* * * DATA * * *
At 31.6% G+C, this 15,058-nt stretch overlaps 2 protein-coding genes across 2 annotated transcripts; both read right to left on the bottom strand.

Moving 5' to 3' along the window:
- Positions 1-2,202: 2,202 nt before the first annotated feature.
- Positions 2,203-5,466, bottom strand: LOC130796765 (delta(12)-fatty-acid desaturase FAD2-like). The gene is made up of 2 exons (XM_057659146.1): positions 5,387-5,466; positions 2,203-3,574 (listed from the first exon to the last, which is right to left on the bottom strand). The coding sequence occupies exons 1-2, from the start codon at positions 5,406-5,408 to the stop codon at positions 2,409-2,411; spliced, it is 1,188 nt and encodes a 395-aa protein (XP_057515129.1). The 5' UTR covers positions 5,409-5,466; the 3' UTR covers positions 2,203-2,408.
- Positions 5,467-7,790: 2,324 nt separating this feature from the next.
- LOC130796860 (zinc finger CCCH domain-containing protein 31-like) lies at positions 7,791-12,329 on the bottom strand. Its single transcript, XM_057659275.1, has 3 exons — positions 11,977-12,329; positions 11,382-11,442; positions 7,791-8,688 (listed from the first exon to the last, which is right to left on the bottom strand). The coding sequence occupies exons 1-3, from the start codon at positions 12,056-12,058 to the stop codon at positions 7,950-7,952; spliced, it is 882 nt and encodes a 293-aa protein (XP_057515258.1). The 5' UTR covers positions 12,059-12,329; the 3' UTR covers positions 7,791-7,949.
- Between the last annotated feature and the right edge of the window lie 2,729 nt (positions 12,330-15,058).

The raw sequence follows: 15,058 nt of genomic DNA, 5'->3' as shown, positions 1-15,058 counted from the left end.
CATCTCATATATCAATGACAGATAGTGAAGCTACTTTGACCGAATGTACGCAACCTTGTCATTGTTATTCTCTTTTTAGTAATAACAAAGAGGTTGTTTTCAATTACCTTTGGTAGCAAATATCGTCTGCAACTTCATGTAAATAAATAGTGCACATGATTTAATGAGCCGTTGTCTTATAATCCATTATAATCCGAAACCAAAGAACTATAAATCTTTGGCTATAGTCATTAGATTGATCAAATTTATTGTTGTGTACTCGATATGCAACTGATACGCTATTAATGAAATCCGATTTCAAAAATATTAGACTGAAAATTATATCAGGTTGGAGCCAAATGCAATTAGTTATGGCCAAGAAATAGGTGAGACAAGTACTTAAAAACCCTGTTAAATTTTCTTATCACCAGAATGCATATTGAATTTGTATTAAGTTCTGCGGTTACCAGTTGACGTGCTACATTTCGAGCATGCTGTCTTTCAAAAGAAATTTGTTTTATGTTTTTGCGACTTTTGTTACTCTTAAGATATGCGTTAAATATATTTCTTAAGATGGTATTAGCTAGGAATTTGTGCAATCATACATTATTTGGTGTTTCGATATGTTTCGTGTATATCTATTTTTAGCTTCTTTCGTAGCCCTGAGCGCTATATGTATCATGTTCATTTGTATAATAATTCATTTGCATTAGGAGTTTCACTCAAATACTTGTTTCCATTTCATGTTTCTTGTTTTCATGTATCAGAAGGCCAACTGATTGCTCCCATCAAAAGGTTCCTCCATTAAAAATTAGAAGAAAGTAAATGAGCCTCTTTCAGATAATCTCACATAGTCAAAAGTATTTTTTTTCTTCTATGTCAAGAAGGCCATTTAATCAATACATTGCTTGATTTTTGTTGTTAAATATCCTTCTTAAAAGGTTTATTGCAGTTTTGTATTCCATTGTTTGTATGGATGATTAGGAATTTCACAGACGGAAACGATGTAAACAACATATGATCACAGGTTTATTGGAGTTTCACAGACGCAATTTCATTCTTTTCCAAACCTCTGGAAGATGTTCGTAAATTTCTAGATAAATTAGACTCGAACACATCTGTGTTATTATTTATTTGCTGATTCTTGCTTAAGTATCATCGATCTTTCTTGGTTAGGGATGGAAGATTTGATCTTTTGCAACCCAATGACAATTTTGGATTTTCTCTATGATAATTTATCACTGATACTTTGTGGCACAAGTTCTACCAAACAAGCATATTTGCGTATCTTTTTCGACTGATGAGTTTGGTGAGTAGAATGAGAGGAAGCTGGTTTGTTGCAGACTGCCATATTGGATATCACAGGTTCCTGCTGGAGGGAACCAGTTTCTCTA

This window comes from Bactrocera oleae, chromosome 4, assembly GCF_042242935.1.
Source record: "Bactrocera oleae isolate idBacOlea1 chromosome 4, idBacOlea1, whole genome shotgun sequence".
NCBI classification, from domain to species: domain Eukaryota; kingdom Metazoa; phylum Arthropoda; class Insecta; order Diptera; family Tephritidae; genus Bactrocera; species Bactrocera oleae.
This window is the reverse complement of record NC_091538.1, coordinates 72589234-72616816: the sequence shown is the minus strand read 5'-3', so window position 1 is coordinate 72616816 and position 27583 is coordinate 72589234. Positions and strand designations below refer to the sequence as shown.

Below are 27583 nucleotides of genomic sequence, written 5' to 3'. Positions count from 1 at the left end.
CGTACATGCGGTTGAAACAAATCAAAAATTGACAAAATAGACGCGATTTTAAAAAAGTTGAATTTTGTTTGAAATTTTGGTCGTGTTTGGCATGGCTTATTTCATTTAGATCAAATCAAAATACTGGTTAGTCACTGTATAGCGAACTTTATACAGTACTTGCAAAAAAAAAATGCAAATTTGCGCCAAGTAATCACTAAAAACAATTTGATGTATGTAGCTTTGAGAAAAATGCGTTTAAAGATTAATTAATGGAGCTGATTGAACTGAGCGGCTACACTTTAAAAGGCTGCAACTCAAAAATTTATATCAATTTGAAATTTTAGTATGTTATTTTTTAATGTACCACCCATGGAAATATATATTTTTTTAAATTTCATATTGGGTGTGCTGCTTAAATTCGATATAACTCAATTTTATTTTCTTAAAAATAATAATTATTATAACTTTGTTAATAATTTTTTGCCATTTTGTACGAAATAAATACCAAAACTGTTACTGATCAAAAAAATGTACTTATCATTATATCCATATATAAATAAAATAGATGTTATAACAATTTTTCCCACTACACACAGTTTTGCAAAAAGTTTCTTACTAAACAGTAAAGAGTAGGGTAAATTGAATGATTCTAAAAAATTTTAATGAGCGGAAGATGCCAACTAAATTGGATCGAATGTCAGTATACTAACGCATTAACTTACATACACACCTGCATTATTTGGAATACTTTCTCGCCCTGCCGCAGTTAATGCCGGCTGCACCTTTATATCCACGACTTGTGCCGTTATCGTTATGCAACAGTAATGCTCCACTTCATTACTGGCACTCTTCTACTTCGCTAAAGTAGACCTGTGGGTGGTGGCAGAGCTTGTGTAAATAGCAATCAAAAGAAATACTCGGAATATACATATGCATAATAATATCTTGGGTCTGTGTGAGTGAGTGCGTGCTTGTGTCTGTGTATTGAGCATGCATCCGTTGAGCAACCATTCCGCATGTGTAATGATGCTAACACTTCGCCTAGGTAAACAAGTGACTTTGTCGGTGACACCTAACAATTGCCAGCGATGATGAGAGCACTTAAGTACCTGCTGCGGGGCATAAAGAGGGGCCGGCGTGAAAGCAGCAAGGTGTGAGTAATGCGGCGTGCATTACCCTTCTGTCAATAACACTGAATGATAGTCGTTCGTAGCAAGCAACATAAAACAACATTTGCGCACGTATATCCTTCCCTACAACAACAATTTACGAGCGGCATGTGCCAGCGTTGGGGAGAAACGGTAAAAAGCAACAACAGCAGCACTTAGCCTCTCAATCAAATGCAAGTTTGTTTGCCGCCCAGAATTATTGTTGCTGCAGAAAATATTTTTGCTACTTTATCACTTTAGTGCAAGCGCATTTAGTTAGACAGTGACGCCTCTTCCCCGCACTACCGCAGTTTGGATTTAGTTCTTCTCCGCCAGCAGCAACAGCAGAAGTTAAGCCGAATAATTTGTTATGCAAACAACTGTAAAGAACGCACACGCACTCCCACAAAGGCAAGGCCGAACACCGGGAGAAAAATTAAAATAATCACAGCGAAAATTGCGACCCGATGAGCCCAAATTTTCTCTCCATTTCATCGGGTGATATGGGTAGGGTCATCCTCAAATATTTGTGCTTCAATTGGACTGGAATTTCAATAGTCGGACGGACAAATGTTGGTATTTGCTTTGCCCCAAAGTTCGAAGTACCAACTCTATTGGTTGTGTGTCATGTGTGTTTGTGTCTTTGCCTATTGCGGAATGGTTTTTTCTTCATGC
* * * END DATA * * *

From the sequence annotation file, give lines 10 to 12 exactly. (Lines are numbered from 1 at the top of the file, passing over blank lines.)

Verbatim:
This window comes from Bactrocera oleae, chromosome 4, assembly GCF_042242935.1.
Source record: "Bactrocera oleae isolate idBacOlea1 chromosome 4, idBacOlea1, whole genome shotgun sequence".
NCBI classification, from domain to species: domain Eukaryota; kingdom Metazoa; phylum Arthropoda; class Insecta; order Diptera; family Tephritidae; genus Bactrocera; species Bactrocera oleae.